Donald Trump victory sinks global markets as experts predict it may have a bigger effect than Brexit

The financial markets are now indicating that Wall Street could suffer its biggest ever plunge when Wednesday’s trading session begins

Zlata Rodionova
Tuesday 08 November 2016 23:52 EST

The shock win by Republican candidate Donald Trump has sent global markets into mayhem as analysts predict the long-term effect could be worst than the Brexit vote in June.

The financial markets are now indicating that Wall Street could suffer its biggest ever plunge when Wednesday’s trading session begins.

Meanwhile, Britain’s FTSE 100 index is expected to tumble by over 4 per cent, which would be its biggest slump since UK voted to leave the EU.

Overnight, shares prices in Asia, Australia and India gave up all their gains with money flowing into safe haven stocks, gold and currencies overnight.

Sean Callow, a forex strategist at Westpac in Sydney, said markets "are reacting as though the four horsemen of the apocalypse just rode out of Trump Tower."

"Or at least 3 of them - it might be 4 when the prospect of a clean sweep of Congress sinks in."

Trump victory speech calls on Americans to become 'one united people'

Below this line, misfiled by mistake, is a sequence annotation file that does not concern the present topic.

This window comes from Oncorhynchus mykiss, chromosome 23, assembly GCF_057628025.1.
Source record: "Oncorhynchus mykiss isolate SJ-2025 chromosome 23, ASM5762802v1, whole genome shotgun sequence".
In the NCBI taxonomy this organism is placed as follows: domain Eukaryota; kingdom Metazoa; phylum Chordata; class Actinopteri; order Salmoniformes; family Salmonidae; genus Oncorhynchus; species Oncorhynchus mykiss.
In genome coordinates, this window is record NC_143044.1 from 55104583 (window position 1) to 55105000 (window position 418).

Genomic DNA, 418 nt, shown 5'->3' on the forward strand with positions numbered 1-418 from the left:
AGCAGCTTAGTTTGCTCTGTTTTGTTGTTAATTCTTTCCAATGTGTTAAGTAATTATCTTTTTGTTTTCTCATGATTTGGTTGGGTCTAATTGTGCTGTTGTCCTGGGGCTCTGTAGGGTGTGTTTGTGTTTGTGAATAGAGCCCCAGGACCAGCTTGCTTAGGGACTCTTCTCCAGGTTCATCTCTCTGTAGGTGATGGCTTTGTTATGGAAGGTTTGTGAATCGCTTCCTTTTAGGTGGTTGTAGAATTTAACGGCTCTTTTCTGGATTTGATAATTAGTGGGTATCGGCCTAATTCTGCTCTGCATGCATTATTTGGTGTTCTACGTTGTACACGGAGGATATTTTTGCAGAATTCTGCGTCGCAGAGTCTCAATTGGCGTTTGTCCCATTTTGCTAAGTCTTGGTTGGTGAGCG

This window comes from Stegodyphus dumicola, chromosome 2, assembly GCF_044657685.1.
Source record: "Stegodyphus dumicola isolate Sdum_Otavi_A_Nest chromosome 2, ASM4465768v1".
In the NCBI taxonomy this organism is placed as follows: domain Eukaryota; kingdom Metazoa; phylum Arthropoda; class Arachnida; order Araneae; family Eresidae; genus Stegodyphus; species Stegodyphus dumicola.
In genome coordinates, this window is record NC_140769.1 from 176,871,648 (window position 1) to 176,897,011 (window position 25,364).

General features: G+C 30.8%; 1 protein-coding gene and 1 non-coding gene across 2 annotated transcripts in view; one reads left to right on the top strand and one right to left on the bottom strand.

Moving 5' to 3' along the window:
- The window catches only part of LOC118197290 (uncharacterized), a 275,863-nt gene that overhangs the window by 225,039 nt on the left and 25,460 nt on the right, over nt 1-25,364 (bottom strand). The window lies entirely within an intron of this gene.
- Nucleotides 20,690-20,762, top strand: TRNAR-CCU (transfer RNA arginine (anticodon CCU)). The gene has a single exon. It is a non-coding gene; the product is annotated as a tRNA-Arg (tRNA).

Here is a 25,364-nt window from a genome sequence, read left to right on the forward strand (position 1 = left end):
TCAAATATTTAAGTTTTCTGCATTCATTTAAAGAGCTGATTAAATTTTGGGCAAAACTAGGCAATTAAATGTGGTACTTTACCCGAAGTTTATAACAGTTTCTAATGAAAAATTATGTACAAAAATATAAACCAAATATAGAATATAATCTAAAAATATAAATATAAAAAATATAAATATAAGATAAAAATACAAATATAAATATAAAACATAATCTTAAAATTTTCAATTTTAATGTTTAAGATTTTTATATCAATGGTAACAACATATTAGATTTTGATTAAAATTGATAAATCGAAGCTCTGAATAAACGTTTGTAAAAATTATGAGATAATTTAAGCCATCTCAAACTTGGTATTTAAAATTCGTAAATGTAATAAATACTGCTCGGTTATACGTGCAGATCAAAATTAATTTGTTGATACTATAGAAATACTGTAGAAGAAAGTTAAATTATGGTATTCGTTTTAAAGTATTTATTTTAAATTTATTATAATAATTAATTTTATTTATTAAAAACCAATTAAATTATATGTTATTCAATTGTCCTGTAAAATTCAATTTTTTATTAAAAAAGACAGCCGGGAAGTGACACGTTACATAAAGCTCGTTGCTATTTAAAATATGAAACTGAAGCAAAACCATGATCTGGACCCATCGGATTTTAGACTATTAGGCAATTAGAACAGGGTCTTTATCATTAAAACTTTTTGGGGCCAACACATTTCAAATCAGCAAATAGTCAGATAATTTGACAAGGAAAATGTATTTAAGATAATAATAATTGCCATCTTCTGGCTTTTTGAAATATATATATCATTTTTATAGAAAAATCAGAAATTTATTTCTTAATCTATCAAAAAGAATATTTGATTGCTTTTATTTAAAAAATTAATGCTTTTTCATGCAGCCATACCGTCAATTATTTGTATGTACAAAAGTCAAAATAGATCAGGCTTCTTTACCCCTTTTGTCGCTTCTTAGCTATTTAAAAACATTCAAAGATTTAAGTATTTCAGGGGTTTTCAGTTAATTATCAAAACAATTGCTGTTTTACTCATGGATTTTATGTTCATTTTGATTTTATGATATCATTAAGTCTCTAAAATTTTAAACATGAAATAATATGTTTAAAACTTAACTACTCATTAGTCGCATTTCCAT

As initial results from the US election showed the Republican candidate was on course to win the presidency, the dollar began to plunge against the yen and the euro.

Jameel Ahmad, FXTM VP of Market Research said the markets are suffering a repeat of June’s Brexit shock:

"This is the exact same thing that happened during the EU referendum vote, when investors sided substantially towards pricing in a remain outcome and they were left in complete shock earlier in trading as a result of Donald Trump gaining momentum."

Meanwhile, the Mexican peso, a barometer of Trump’s fortunes, plunged throughout the night, down by more than 10 per cent against the dollar - an all-time low.

Japan's Nikkei has closed down 5.3 per cent as a wave of selling hit the Asian Stock. While shares in Australia finished down 1.92 per cent.

Meanwhile India’s stock market opened with shares down 3.7 per cent at 4am.

Jeremy Cook, of World First, said worse is still to come for the markets:

“While stock futures are sliding and riskier currencies like the Mexican peso are crumbling as States that had been thought to in Clinton’s column drift towards Trump, we are nowhere close to the reaction that a call that Trump has won could see. Brexit was a UK-focused event although the ripples knocked global markets for a couple of days; this will be almost unquantifiable.”

The Dow is predicted to shed 800 points - a bigger points fall than in September 2008 when the financial crisis struck.

Meanwhile, analysts said the FTSE 100, UK’s benchmark index is set for a 300-plus fall.

Joshua Raymond, director at London broker, said: “It’s looking like it’s President Trump. This is a complete and utter shock to investors around the world and we will see European stocks sharply lower when trading opens in a few hours."

We currently expect the FTSE to open 270 points lower which is a collapse of close to 4 per cent. We have seen a major flight to safety on a similar level to the Brexit vote and the Mexican Peso has collapsed against the pound as people around the world digest the realisation that Trump is extremely likely to now become President of the United States."

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